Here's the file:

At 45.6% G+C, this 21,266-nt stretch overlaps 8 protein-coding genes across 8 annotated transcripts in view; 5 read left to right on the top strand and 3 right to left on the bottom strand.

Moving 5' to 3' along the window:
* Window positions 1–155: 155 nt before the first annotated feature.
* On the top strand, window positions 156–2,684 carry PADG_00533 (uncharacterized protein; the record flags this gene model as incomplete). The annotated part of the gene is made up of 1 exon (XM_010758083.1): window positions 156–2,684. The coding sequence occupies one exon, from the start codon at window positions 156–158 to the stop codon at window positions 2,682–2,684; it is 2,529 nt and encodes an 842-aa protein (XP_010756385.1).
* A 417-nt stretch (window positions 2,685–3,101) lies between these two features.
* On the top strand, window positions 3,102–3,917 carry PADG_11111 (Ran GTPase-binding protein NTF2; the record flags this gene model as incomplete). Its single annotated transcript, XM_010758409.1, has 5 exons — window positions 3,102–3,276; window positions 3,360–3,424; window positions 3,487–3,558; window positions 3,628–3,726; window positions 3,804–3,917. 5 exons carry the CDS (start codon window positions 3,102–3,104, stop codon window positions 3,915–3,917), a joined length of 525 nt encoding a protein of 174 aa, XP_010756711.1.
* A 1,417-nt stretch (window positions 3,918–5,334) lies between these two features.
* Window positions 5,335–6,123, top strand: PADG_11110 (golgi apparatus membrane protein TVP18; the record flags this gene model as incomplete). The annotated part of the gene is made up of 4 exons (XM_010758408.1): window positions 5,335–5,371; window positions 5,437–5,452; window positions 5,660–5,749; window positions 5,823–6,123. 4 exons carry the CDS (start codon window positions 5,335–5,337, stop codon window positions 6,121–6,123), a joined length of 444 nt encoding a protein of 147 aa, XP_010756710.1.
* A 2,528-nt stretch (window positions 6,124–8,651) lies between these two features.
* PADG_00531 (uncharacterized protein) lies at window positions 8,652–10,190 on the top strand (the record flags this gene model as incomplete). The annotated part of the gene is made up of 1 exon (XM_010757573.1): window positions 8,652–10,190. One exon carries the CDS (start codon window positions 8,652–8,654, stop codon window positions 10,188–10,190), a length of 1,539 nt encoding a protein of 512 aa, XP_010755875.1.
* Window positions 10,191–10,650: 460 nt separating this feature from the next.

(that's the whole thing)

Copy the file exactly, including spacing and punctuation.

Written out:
At 45.6% G+C, this 21,266-nt stretch overlaps 8 protein-coding genes across 8 annotated transcripts in view; 5 read left to right on the top strand and 3 right to left on the bottom strand.

Moving 5' to 3' along the window:
* Window positions 1–155: 155 nt before the first annotated feature.
* On the top strand, window positions 156–2,684 carry PADG_00533 (uncharacterized protein; the record flags this gene model as incomplete). The annotated part of the gene is made up of 1 exon (XM_010758083.1): window positions 156–2,684. The coding sequence occupies one exon, from the start codon at window positions 156–158 to the stop codon at window positions 2,682–2,684; it is 2,529 nt and encodes an 842-aa protein (XP_010756385.1).
* A 417-nt stretch (window positions 2,685–3,101) lies between these two features.
* On the top strand, window positions 3,102–3,917 carry PADG_11111 (Ran GTPase-binding protein NTF2; the record flags this gene model as incomplete). Its single annotated transcript, XM_010758409.1, has 5 exons — window positions 3,102–3,276; window positions 3,360–3,424; window positions 3,487–3,558; window positions 3,628–3,726; window positions 3,804–3,917. 5 exons carry the CDS (start codon window positions 3,102–3,104, stop codon window positions 3,915–3,917), a joined length of 525 nt encoding a protein of 174 aa, XP_010756711.1.
* A 1,417-nt stretch (window positions 3,918–5,334) lies between these two features.
* Window positions 5,335–6,123, top strand: PADG_11110 (golgi apparatus membrane protein TVP18; the record flags this gene model as incomplete). The annotated part of the gene is made up of 4 exons (XM_010758408.1): window positions 5,335–5,371; window positions 5,437–5,452; window positions 5,660–5,749; window positions 5,823–6,123. 4 exons carry the CDS (start codon window positions 5,335–5,337, stop codon window positions 6,121–6,123), a joined length of 444 nt encoding a protein of 147 aa, XP_010756710.1.
* A 2,528-nt stretch (window positions 6,124–8,651) lies between these two features.
* PADG_00531 (uncharacterized protein) lies at window positions 8,652–10,190 on the top strand (the record flags this gene model as incomplete). The annotated part of the gene is made up of 1 exon (XM_010757573.1): window positions 8,652–10,190. One exon carries the CDS (start codon window positions 8,652–8,654, stop codon window positions 10,188–10,190), a length of 1,539 nt encoding a protein of 512 aa, XP_010755875.1.
* Window positions 10,191–10,650: 460 nt separating this feature from the next.